I loath the man. I was chilled when I saw his being barely able to raise concern for that which was happening; I was filled with contempt when, standing beside daddy, he couldn’t tell the difference between “coaches” and “coast”.


fortasse 09.03.05 at 4:39 pm

I thought about donating to the Red Cross, but now I think I may donate to one of the organizations listed in the comments here. This article on the Red Cross certainly got me to thinking…


fortasse 09.03.05 at 4:42 pm


derek 09.03.05 at 4:52 pm

How is it even conceivable that someone would think that relief operations would keep victims there – and that depriving them of emergency food and water would be the the extra little nudge that would convince them to get out?

Is this a rhetorical question? It’s perfectly conceivable that Republicans would think that; why, it’s been at the heart of their social security philosophy since Reagan’s “welfare cadillac” days at the least. Why shouldn’t it be at the heart of their homeland security philosophy too?


Steve LaBonne 09.03.05 at 4:54 pm

Welcome to the kleptocratic third-world craphole that used to be known as the United States of America.


Mike Otsuka 09.03.05 at 5:44 pm

I’d like to add the following to my comment #4 above: Even if the Red Cross is being prevented from returning to New Orleans in order to keep the routes open for people to be evacuated (rather than disgustingly in order to starve and dehydrate people to force them to leave — as if they don’t already have enough motive to leave a hellhole that stinks of human feces and rotting flesh), the government’s lack of response to this disaster has been a scandal of the highest order. That much is obvious even on the most charitable interpretation of the Red Cross’s ban.


bob mcmanus 09.03.05 at 5:46 pm

“Thousands of people are trapped on a bridge in Metairie”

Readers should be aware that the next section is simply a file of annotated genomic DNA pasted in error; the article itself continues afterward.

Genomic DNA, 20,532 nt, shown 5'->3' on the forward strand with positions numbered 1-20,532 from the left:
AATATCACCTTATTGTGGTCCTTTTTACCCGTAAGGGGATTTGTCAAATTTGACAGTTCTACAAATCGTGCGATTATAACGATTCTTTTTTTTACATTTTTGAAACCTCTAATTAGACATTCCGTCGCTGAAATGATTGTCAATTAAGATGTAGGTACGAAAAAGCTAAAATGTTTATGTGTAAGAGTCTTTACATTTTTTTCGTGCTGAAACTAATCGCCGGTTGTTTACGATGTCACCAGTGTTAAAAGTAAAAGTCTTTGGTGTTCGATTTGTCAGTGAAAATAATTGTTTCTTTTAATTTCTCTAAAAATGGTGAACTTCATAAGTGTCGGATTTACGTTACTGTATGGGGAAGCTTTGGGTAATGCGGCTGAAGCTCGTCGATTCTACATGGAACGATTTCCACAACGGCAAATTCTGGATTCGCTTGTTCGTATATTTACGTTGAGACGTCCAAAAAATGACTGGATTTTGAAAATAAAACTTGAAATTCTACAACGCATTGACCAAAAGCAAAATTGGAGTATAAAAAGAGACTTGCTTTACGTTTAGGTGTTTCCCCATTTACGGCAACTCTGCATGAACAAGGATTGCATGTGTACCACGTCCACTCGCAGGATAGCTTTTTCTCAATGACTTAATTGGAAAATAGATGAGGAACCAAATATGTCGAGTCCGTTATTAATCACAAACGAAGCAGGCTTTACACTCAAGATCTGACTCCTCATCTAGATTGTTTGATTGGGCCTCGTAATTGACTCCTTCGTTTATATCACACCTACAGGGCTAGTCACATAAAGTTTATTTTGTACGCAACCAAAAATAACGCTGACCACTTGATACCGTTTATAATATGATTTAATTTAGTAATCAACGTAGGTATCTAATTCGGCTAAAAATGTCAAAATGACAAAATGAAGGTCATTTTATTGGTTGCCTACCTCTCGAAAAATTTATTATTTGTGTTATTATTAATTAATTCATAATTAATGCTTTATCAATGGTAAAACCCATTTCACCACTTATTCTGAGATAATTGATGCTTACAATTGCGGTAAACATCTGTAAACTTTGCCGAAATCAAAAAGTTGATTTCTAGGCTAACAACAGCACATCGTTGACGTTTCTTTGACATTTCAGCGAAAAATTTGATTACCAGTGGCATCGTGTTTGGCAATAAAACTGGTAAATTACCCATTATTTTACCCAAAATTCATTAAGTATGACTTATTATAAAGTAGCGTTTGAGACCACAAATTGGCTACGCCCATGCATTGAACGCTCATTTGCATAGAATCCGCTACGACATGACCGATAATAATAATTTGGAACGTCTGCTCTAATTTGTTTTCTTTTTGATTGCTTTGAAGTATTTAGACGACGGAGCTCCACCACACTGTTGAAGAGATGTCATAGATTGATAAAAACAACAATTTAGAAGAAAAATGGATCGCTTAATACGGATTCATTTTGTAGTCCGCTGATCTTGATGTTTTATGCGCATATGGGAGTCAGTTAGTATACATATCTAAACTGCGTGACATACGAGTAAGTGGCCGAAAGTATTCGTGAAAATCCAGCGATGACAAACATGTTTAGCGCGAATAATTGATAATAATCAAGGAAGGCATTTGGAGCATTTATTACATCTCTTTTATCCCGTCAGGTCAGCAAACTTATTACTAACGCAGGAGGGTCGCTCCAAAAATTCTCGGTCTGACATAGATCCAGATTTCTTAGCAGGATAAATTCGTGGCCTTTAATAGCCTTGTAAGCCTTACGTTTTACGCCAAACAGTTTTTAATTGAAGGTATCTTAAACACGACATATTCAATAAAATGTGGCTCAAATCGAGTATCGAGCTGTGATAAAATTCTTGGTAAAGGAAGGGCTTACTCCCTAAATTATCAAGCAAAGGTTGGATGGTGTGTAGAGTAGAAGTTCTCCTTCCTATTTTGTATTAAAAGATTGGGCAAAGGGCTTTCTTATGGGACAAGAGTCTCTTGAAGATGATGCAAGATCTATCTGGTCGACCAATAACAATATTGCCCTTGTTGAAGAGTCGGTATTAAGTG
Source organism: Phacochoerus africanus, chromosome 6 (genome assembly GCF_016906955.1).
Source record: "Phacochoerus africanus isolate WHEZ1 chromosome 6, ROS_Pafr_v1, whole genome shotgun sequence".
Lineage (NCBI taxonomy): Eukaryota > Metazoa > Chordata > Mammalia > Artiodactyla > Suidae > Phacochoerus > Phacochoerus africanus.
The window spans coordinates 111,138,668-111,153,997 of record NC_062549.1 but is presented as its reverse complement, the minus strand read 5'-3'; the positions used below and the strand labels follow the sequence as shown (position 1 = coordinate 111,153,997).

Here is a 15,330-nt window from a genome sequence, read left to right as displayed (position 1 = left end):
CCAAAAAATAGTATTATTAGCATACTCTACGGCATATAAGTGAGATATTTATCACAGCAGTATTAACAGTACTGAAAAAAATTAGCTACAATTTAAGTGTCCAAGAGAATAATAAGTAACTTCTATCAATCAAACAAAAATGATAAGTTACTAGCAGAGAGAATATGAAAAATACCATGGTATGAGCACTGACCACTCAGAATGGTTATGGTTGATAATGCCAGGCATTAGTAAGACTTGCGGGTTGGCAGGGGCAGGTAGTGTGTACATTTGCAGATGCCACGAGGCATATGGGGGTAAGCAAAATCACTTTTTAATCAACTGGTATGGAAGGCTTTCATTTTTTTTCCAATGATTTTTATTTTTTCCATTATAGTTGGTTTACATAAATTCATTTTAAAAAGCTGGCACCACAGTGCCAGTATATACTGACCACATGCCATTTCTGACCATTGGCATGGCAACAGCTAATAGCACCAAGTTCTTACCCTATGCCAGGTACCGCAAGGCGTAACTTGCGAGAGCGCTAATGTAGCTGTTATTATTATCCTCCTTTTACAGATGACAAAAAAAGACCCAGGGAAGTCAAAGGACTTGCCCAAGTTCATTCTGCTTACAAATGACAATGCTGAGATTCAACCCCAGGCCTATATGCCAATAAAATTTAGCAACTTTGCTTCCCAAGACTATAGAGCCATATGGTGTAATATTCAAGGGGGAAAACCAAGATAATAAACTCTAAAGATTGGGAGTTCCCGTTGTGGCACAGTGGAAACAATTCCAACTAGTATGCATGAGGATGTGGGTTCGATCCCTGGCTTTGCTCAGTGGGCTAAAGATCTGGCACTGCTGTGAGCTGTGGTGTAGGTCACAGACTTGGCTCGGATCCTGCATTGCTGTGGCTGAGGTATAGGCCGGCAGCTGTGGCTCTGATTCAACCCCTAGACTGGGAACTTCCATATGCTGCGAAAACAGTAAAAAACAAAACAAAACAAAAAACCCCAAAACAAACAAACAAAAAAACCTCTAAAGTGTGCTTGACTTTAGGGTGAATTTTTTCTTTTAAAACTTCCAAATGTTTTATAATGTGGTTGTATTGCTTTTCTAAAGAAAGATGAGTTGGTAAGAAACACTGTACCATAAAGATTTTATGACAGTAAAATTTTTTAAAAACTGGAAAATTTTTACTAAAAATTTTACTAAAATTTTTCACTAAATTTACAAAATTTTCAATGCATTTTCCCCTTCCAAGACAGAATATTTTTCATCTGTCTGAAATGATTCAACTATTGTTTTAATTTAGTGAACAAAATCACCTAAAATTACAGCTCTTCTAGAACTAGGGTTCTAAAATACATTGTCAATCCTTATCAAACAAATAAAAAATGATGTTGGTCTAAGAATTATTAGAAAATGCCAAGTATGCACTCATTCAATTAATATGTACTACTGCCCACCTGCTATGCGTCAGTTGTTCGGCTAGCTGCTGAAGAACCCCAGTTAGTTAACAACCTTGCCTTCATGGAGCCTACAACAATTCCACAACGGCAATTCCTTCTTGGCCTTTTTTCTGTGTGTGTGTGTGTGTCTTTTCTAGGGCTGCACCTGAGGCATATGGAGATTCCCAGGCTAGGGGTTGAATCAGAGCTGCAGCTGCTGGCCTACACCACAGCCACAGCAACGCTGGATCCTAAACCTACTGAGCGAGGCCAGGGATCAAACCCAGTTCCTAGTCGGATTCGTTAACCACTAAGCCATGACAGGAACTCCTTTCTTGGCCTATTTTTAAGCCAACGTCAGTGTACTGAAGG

Okay, any lawyer capable of looking at a hypothetical?

Official A in charge of security gives to orders to have troops confine them to the bridge;

official B in charge of relief prevents food or water from getting to them, and/or sends it elsewhere, claiming he didn’t know, oh, that there was anybody at the convention center;

official C in charge of evacuations claims the same as B, nobody told him there were people on the bridge. Under ICS, as discussed at Pat & Teresa Hayden’s, these three officials do not talk to each other, but only to Brown.

And so some or all of the people die.

Is there any legal responsibility?

(I suppose you need a D, in charge of determining where people are, and passing that info to Brown)


jaded 09.03.05 at 7:29 pm

I never thought I would find myself donating money to the richest nation on earth. What prompted me to do so was the observation that the US does not look after its poor very well under Republican administrations. At the time I was not aware of just how low the standard of that care could get – keeping relief from desperate refugees for strategic reasons. The sad thing is that I gave my money to the Red Cross. It won’t be wasted of course, because there is a huge job to be done supporting the refugees who have managed to escape New Orleans in spite of government “help”, and the Red Cross will be there to help, but I actually hoped it would go to the worst cases. Oh well.